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The Top Gear car review: Alfa Romeo Giulietta
For:Great looks, a sharp driver and some interesting engines
Against:Not as solid as the German rivals, only available as a five-door
1.6 JTDM-2 Lusso 5dr
Alfa’s sporty branch is back with this spicy Giulietta. Can it do justice to its name?
The spiciest Giulietta is confortable and fast, but not fun. There are better hot hatches.
Quadrifoglio Verde. Not a cheese pizza, but a game stab at hot-hatchery
An interesting hatch in the right ways. Sensible but desirable, and fun to use. Updates this year are small but effective
Once, an auto Giulietta was a total no-go zone, but the modified TCT ‘box changes all that
An Alfa that doesn’t try to whip the wheel out of your hands. Not quite a RenaultSport beater, but it does comfort better
Can Alfa’s new Giulietta out-Golf the Golf? No, not really.
What we say:
Everyone should own an Alfa at some point in their lives. This one's a good place to start
What is it?
A hugely important play for Alfa Romeo in Europe, the Giulietta is tasked with bringing the Italian firm into the top flight, up against the all-conquering VW Golf. Despite best intentions, and Alfa’s glittering heritage, it’s failed in this challenge to date – so Alfa’s having another go with a facelifted version. Which, sensibly, leaves the face well alone: a car as pretty as this needs no surgery. The improvements come inside, under the bonnet and on the road. Is it all enough?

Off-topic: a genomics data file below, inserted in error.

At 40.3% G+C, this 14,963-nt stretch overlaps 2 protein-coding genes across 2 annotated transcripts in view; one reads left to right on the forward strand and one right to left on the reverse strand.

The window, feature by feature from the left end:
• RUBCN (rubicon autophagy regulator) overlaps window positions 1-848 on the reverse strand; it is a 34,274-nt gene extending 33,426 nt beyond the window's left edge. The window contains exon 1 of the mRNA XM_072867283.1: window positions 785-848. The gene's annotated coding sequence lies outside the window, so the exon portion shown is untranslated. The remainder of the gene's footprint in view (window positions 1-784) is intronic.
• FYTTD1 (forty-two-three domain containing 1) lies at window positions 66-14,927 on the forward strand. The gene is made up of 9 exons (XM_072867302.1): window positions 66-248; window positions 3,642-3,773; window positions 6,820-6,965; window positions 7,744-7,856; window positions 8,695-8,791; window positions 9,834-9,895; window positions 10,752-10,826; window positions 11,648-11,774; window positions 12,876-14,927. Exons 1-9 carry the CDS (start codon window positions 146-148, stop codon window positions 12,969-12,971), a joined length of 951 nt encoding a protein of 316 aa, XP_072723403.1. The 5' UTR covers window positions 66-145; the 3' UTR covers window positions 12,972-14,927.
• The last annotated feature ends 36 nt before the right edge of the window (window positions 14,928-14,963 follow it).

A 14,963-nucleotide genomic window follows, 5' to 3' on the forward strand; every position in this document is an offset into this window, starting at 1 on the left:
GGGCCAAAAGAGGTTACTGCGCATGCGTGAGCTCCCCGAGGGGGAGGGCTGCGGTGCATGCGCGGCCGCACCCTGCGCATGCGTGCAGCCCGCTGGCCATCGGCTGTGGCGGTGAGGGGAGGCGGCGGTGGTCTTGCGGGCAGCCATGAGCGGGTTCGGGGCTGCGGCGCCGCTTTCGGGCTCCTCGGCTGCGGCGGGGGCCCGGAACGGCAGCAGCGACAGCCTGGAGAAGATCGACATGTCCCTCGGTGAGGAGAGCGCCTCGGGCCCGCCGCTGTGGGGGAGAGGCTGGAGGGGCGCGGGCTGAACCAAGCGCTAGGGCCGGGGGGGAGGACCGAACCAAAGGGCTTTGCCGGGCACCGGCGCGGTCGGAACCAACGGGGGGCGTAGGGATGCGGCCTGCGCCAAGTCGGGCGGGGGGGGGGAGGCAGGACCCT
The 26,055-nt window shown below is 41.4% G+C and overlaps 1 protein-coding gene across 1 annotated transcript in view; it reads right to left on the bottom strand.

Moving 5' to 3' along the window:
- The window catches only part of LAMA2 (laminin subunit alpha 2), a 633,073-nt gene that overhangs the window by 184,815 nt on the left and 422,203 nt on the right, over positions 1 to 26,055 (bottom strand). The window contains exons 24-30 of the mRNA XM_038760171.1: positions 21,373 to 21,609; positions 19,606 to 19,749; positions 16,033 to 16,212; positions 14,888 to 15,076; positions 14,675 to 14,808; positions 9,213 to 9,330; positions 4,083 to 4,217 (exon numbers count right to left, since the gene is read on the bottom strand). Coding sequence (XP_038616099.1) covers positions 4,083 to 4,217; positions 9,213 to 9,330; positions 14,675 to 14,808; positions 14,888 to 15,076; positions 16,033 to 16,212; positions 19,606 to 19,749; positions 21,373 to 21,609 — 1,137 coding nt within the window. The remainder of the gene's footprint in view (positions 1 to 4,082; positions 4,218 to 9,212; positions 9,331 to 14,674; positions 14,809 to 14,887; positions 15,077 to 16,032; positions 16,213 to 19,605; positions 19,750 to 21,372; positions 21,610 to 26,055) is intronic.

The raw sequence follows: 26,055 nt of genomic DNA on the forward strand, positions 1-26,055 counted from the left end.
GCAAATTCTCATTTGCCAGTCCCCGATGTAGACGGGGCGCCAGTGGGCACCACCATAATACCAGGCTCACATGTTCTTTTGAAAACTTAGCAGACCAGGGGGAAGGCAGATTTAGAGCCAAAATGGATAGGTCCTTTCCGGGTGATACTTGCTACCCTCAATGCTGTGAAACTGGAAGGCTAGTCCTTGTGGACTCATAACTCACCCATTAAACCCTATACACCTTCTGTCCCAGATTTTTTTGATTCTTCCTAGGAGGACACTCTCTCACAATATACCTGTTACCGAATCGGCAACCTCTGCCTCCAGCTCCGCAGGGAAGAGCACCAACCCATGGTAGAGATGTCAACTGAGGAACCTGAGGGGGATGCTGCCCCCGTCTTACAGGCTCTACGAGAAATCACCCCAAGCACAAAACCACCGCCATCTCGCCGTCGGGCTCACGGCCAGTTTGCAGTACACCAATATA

The Giulietta was a pretty decent drive at launch, and this one enhances things a little more. It still can’t match class-leaders such as the VW Golf and, surprisingly, the Seat Leon (‘the Spanish Alfa’ beats the real Alfa – oh, the irony), but is still quite a sweet thing to drive for those more interested in entertainment than comfort. Play around with the Alfa DNA switch and you can make it feel almost hot hatch sharp (the Q2 electronic differential function is a worthwhile addition here): the final polish is inevitably lacking but it’s still pretty fun. The firm ride isn’t as bad as it could be, either.
The fizzy engines are where the real fun lies, particularly the wonderfully revvy 1.4-litre MultiAir. Even the entry level Giulietta comes with a 120bhp version of this fine motor. The 2.0-litre JTDm-2 diesel has been improved for 2014 as well, with the 175bhp TCT version making a surprising Golf GTD chaser.
On the inside
Initially it is hard not to be impressed by the improvements in perceived quality that Alfa has made for the Giulietta. It looks like a properly premium hatch at a glance, while maintaining that tactile, charismatic Alfa individuality that rivals such as the Renault Megane have lost by going all Germanic.
Previously, the detailing let it down. Such as, not being able to have a proper sat nav/infotainment system. All cured here, and the snazzy touchscreen setup is one of the best out there. Quality has been lifted too, although most rivals remain far from worried (and even maybe puzzled at how Alfa’s able to make parts of it feel like they have come straight from the 1990s) It’s also worth mentioning that the Giulietta only comes as a fivedoor, but the rear two have hidden handles, so you get practicality and looks in the one package here.
Engines help enhance the Alfa’s ownership proposition, not just the drive. The 1.6-litre JTDM-2 is a particularly great all-rounder, with superb CO2 stats. In facelifted guise, it’s very economical. All are surprisingly well priced: no, it’s not perfect, but as less than £20k gets you a decent turbo petrol or diesel, surely you can forgive a few flaws in a car this pretty?